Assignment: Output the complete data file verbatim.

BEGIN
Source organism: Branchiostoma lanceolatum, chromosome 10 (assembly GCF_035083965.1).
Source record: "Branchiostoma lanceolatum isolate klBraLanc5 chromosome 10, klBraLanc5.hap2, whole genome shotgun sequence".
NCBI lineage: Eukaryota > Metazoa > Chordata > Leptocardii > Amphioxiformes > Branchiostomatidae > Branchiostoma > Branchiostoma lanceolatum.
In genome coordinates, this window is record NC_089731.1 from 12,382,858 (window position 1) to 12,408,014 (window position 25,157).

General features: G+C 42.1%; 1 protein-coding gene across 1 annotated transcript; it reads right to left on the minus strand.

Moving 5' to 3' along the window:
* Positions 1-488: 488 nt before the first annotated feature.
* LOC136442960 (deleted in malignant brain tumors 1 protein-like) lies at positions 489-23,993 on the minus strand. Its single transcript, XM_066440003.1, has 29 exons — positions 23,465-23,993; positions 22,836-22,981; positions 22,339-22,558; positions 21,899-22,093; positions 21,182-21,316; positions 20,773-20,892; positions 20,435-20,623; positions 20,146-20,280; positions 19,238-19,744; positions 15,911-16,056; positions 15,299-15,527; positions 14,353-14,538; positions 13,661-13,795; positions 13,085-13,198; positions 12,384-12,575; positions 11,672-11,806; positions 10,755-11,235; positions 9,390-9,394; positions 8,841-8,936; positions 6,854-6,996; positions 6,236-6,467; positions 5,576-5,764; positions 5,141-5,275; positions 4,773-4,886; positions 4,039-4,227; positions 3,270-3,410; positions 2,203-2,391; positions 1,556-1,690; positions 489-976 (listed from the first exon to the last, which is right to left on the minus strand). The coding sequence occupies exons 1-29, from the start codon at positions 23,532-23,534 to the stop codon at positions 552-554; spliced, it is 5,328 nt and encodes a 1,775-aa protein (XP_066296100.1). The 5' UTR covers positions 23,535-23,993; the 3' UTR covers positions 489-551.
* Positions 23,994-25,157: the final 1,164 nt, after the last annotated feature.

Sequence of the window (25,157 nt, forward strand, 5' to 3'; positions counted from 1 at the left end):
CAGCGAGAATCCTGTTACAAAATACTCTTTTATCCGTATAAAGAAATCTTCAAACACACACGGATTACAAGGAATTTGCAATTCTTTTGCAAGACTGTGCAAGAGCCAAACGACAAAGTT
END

Source organism: Branchiostoma lanceolatum, chromosome 10 (assembly GCF_035083965.1).
Source record: "Branchiostoma lanceolatum isolate klBraLanc5 chromosome 10, klBraLanc5.hap2, whole genome shotgun sequence".
NCBI lineage: Eukaryota > Metazoa > Chordata > Leptocardii > Amphioxiformes > Branchiostomatidae > Branchiostoma > Branchiostoma lanceolatum.
In genome coordinates, this window is record NC_089731.1 from 12,382,858 (window position 1) to 12,408,014 (window position 25,157).

General features: G+C 42.1%; 1 protein-coding gene across 1 annotated transcript; it reads right to left on the minus strand.

Moving 5' to 3' along the window:
* Positions 1-488: 488 nt before the first annotated feature.
* LOC136442960 (deleted in malignant brain tumors 1 protein-like) lies at positions 489-23,993 on the minus strand. Its single transcript, XM_066440003.1, has 29 exons — positions 23,465-23,993; positions 22,836-22,981; positions 22,339-22,558; positions 21,899-22,093; positions 21,182-21,316; positions 20,773-20,892; positions 20,435-20,623; positions 20,146-20,280; positions 19,238-19,744; positions 15,911-16,056; positions 15,299-15,527; positions 14,353-14,538; positions 13,661-13,795; positions 13,085-13,198; positions 12,384-12,575; positions 11,672-11,806; positions 10,755-11,235; positions 9,390-9,394; positions 8,841-8,936; positions 6,854-6,996; positions 6,236-6,467; positions 5,576-5,764; positions 5,141-5,275; positions 4,773-4,886; positions 4,039-4,227; positions 3,270-3,410; positions 2,203-2,391; positions 1,556-1,690; positions 489-976 (listed from the first exon to the last, which is right to left on the minus strand). The coding sequence occupies exons 1-29, from the start codon at positions 23,532-23,534 to the stop codon at positions 552-554; spliced, it is 5,328 nt and encodes a 1,775-aa protein (XP_066296100.1). The 5' UTR covers positions 23,535-23,993; the 3' UTR covers positions 489-551.
* Positions 23,994-25,157: the final 1,164 nt, after the last annotated feature.

Sequence of the window (25,157 nt, forward strand, 5' to 3'; positions counted from 1 at the left end):
CAGCGAGAATCCTGTTACAAAATACTCTTTTATCCGTATAAAGAAATCTTCAAACACACACGGATTACAAGGAATTTGCAATTCTTTTGCAAGACTGTGCAAGAGCCAAACGACAAAGTT